Tuesday, 13 November 2001
A potential wildfire feedback mechanism in the Alaskan boreal forest: do fire scars increase lightning activity?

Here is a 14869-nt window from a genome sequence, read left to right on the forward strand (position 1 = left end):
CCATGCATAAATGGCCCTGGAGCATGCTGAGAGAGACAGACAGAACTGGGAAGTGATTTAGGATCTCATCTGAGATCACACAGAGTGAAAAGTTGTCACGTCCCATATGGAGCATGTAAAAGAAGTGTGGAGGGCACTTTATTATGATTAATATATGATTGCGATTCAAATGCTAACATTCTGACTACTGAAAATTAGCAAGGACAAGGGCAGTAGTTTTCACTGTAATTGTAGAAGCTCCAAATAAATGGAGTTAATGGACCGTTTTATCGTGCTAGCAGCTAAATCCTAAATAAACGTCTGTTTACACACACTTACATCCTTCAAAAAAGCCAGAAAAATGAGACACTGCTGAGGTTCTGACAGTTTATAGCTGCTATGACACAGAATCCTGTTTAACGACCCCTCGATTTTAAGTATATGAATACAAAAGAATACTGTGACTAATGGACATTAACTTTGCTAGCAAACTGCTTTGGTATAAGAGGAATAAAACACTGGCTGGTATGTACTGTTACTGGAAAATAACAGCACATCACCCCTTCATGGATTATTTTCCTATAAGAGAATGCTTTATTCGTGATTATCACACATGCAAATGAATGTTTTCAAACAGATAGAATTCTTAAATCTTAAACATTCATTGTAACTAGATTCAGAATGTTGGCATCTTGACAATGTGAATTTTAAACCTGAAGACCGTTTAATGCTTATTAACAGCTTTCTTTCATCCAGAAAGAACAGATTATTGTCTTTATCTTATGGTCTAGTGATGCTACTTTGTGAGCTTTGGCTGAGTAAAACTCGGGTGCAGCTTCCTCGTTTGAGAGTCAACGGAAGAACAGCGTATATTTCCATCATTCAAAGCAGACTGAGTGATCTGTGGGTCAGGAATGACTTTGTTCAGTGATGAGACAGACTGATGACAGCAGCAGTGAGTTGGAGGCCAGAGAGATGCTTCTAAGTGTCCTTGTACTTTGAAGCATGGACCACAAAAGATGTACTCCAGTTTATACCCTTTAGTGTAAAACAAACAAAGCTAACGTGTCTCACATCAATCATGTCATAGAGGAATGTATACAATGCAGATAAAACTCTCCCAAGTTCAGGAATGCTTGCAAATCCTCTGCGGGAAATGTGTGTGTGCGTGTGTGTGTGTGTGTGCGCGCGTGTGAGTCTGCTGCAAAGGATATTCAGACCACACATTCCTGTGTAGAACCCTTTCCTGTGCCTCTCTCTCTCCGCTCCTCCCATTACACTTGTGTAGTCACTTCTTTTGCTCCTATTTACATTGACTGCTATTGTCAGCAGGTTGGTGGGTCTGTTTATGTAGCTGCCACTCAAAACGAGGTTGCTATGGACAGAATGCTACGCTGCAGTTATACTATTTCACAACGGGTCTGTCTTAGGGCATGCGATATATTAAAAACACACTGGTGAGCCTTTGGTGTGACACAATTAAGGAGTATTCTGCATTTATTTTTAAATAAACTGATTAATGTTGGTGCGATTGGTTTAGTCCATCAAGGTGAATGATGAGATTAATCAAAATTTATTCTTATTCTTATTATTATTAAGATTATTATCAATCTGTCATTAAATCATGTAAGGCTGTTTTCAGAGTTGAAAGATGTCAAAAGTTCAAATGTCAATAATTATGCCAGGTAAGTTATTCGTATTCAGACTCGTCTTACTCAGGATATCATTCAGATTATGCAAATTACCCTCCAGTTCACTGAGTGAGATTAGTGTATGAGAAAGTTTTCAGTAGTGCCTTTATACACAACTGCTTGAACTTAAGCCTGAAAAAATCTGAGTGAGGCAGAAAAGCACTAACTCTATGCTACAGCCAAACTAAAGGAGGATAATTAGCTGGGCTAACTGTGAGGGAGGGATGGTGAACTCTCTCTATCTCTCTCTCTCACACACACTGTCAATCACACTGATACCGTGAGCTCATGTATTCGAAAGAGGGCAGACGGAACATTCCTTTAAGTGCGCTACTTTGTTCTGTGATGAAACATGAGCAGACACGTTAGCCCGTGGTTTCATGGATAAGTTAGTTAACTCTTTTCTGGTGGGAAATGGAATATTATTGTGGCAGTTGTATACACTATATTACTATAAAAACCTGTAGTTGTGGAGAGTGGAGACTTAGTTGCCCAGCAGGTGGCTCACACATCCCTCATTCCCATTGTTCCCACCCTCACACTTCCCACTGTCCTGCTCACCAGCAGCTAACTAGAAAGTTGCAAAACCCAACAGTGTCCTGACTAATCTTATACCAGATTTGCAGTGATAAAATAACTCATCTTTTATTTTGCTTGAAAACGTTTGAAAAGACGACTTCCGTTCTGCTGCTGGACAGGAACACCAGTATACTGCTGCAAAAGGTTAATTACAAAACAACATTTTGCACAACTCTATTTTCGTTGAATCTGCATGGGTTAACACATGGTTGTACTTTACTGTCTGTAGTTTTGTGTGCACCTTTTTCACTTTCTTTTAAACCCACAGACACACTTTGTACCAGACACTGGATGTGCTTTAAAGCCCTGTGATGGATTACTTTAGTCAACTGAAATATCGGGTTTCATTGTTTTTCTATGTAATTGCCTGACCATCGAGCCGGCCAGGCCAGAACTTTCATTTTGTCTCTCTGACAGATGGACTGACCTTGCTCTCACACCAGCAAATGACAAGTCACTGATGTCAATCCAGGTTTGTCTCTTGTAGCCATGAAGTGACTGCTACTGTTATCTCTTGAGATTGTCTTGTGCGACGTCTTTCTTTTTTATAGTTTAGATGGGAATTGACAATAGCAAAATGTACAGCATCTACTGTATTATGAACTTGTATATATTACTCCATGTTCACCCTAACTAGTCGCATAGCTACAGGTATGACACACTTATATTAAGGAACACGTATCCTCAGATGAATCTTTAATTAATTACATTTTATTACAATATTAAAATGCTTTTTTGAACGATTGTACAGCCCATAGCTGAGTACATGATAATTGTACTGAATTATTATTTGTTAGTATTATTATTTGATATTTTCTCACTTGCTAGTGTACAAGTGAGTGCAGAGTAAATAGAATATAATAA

Previous numerical modeling studies have suggested a potential feedback mechanism between fire disturbance boreal forests and fire return frequency via a change in convective activity. Lightning strike data provided by the Alaska Fire Service is used to investigate such potential links between wildfire burn scars and local convective activity in Alaskan boreal forests. Lightning induced wildfires are responsible for the majority of acreage burned annually in North American boreal forests. Satellite derived radiant temperatures of burn scars indicate that disturbed regions maintain temperatures greatly in excess of the surrounding vegetation for more than a decade after the fire. Furthermore, surface heterogeneity within burn scars and abrupt changes in surface characteristics as a result of fire provide ideal triggering mechanisms for local convective development. Our initial hypothesis that convective development, and hence lightning strike activity, would be enhanced over burn scars as a result of high surface temperatures was contradicted by our analysis of the lightning strike data. We discuss these findings in the context of changes in the radiation balance and surface energy budget resulting in changes in surface characteristics in boreal forest following a fire and throughout succession.